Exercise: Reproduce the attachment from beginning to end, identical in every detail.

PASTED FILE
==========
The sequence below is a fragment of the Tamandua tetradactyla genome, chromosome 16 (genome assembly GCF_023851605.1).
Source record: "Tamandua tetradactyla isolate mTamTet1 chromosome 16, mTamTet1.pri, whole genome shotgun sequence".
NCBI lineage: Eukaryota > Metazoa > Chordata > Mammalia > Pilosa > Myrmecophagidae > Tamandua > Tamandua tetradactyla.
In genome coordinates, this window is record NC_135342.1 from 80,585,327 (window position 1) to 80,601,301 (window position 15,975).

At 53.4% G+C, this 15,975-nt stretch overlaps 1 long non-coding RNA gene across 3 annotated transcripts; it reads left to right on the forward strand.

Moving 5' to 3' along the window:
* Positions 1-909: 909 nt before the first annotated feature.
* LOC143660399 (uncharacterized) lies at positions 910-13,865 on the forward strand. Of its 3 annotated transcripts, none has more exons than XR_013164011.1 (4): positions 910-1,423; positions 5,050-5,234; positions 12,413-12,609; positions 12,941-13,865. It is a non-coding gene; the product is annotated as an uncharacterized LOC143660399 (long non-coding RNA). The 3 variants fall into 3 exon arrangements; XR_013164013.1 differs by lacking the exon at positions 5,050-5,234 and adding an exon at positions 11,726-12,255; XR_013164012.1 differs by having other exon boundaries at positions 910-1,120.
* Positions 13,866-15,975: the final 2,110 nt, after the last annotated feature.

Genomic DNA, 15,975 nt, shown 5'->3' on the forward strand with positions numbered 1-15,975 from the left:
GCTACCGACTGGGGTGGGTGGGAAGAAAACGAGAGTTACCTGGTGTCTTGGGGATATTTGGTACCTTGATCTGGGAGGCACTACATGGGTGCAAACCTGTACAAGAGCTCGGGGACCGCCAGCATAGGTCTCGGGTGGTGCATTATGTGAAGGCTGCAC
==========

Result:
The sequence below is a fragment of the Tamandua tetradactyla genome, chromosome 16 (genome assembly GCF_023851605.1).
Source record: "Tamandua tetradactyla isolate mTamTet1 chromosome 16, mTamTet1.pri, whole genome shotgun sequence".
NCBI lineage: Eukaryota > Metazoa > Chordata > Mammalia > Pilosa > Myrmecophagidae > Tamandua > Tamandua tetradactyla.
In genome coordinates, this window is record NC_135342.1 from 80,585,327 (window position 1) to 80,601,301 (window position 15,975).

At 53.4% G+C, this 15,975-nt stretch overlaps 1 long non-coding RNA gene across 3 annotated transcripts; it reads left to right on the forward strand.

Moving 5' to 3' along the window:
* Positions 1-909: 909 nt before the first annotated feature.
* LOC143660399 (uncharacterized) lies at positions 910-13,865 on the forward strand. Of its 3 annotated transcripts, none has more exons than XR_013164011.1 (4): positions 910-1,423; positions 5,050-5,234; positions 12,413-12,609; positions 12,941-13,865. It is a non-coding gene; the product is annotated as an uncharacterized LOC143660399 (long non-coding RNA). The 3 variants fall into 3 exon arrangements; XR_013164013.1 differs by lacking the exon at positions 5,050-5,234 and adding an exon at positions 11,726-12,255; XR_013164012.1 differs by having other exon boundaries at positions 910-1,120.
* Positions 13,866-15,975: the final 2,110 nt, after the last annotated feature.

Genomic DNA, 15,975 nt, shown 5'->3' on the forward strand with positions numbered 1-15,975 from the left:
GCTACCGACTGGGGTGGGTGGGAAGAAAACGAGAGTTACCTGGTGTCTTGGGGATATTTGGTACCTTGATCTGGGAGGCACTACATGGGTGCAAACCTGTACAAGAGCTCGGGGACCGCCAGCATAGGTCTCGGGTGGTGCATTATGTGAAGGCTGCAC